In other times, a drive down the bumpy dirt lane here would have been a quintessential bucolic experience: red-roofed farmhouses nestled in green pastures where horses gambol, all framed by dramatic mountains that are still snow-capped in late June.

Today, it is a quintessential Kosovo experience: The houses have been gutted by fire, the pastures may be mined, and at the end of the road behind police crime-scene tape, 15 men and women in white suits, yellow gloves and surgical masks comb through evidence of one of the most horrific massacres of the war in Kosovo.

It was here, amid a cluster of farmhouses and barns, villagers say, that at least several dozen men and boys were murdered by Serbian police on March 26, two days after NATO began its bombing campaign against Yugoslavia. The incident became one of the main counts in the war crimes indictment of Yugoslav President Slobodan Milosevic.

Securing and investigating the crime scene was a top priority for the Hague-based U.N. war crimes tribunal, which sent the first team of investigators here earlier this week to gather evidence. Workers at the scene -- now barred to reporters and photographers -- said they literally were walking around in body fluids and scooping bones up in their arms.

"I've had bombings and a dozen deaths, but never anything like this," said John Bunn, deputy head of operations for Scotland Yard's anti-terrorist branch and leader of the all-British evidence team. "At this type of scene, you just keep your head down and go for it."

Bunn said his team -- experts in autopsies, ballistics, arson, anthropology, bomb disposal and crime scene analysis -- will be in Kosovo for at least two months investigating this and other locations. They expect to finish work in Velika Krusa by Wednesday, after which officials at the war crimes tribunal will decide where the team will go, he said. "There are an enormous number of sites" to be investigated, Bunn said, perhaps several hundred, and other countries also will send experts to analyze them.

"If there is a trial, there will be a rigorous cross-examination," and investigators will testify about what they found at the scenes, Bunn said. "You can't just say someone is guilty of war crimes without the evidence."

Advance teams from The Hague have been in Kosovo since last week, staking out about 20 sites previously chosen for their evidentiary value in the case against Milosevic and four key members of his entourage. The five were indicted May 24 on charges of crimes against humanity and other violations of international conventions involving the displacement, torture and execution of more than 340 Kosovo Albanian civilians.

A British Foreign Office official said last week that the number of ethnic Albanian civilians slain by Serb-led security forces in Kosovo in the last three months could well exceed 10,000, although the tribunal's chief prosecutor, Louise Arbour, has declined to comment on that figure or to speculate on a civilian death toll.

The first investigators to arrive here are from Britain and the United States. They will be followed by teams from Canada and France, officials said, and the eventual number will reach 350 within a month, working in teams of 15 to 20 spread out across one of the largest crime scenes in history.

Keeping crime scenes uncontaminated is proving increasingly difficult as hundreds of thousands of ethnic Albanian refugees begin returning home to find bodies littering their houses and lands. Over the past week, residents of seemingly every village in Kosovo have taken NATO troops, human rights workers, war crimes investigators and journalists to purported massacre sites or mass graves in their communities. On the eight-mile drive northwest from the city of Prizren to Velika Krusa, the smell of death arose from roadside ditches in at least three places. It seems unlikely that all or even most of such sites can be investigated.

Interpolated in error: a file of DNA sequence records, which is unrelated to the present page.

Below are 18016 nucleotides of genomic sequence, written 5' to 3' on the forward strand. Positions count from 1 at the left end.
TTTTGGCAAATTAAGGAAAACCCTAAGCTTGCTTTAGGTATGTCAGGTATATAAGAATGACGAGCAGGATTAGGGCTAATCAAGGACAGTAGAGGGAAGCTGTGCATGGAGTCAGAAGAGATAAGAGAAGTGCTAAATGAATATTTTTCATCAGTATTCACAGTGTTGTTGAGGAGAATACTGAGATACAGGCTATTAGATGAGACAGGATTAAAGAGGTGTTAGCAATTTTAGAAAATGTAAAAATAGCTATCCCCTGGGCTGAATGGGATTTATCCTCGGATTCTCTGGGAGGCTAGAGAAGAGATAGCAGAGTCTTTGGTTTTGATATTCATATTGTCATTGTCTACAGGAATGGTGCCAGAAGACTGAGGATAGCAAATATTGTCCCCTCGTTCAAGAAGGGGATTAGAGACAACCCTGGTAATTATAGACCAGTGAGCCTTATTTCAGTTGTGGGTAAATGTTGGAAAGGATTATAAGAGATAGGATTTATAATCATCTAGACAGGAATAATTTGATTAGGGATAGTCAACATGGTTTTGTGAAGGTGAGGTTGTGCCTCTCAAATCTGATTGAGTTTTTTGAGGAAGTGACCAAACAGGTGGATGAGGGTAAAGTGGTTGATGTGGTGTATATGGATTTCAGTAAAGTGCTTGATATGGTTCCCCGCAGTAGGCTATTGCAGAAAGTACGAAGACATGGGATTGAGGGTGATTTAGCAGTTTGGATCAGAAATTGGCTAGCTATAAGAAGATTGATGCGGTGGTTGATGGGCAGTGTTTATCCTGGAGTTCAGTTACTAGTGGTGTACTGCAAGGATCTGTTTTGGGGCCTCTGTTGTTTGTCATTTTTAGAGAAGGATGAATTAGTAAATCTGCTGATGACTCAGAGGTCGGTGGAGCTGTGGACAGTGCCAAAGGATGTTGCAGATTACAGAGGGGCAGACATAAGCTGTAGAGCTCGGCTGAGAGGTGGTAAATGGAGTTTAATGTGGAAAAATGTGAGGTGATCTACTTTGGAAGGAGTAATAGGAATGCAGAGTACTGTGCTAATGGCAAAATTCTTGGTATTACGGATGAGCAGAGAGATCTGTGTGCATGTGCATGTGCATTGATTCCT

According to the tribunal indictment, the incident that occurred here began March 25, when Serbian special police units attacked Velika Krusa and nearby Mali Krusa, whose names mean big and little Krusa. Villagers hid in a nearby forest and watched as the police looted and burned their houses, the indictment says.

The next day, the police spotted the villagers, rounded them up and told the women and small children to leave Kosovo and go to neighboring Albania. The men and boys were searched, their identity documents were taken and they were led to a building on the southern edge of town.

Once inside, the indictment charges, the police "opened fire on the group," adding: "After several minutes of gunfire, the police piled hay on the men and boys and set fire to it in order to burn the bodies."

The indictment says 105 people were killed, although tribunal investigators say the human remains here would account for about half that number. They noted, however, that there are numerous other sites to be examined in the immediate area.

Earlier this week, residents of Velika Krusa took a reporter and photographer to four other alleged killing sites in the village, including a storage shed where they said 15 people were gunned down and burned. The ground was littered with bones.

Gezim Duraku, 25, a farmer who lives in a house near the main massacre probe site, said most of the victims had lived on the north side of the village. Residents in his small cluster of homes fled to a nearby river bank on March 25, when the police started firing grenades at the village, he said.

About 3 p.m. the next day, Duraku said, he heard three long bursts of gunfire, after which he saw that one of the buildings near his house was on fire. He said he did not return to see what had happened but hid with about 50 other people near the river for five more days, after which they walked over the mountains to Albania.

Correspondent Charles Trueheart in Paris contributed to this report.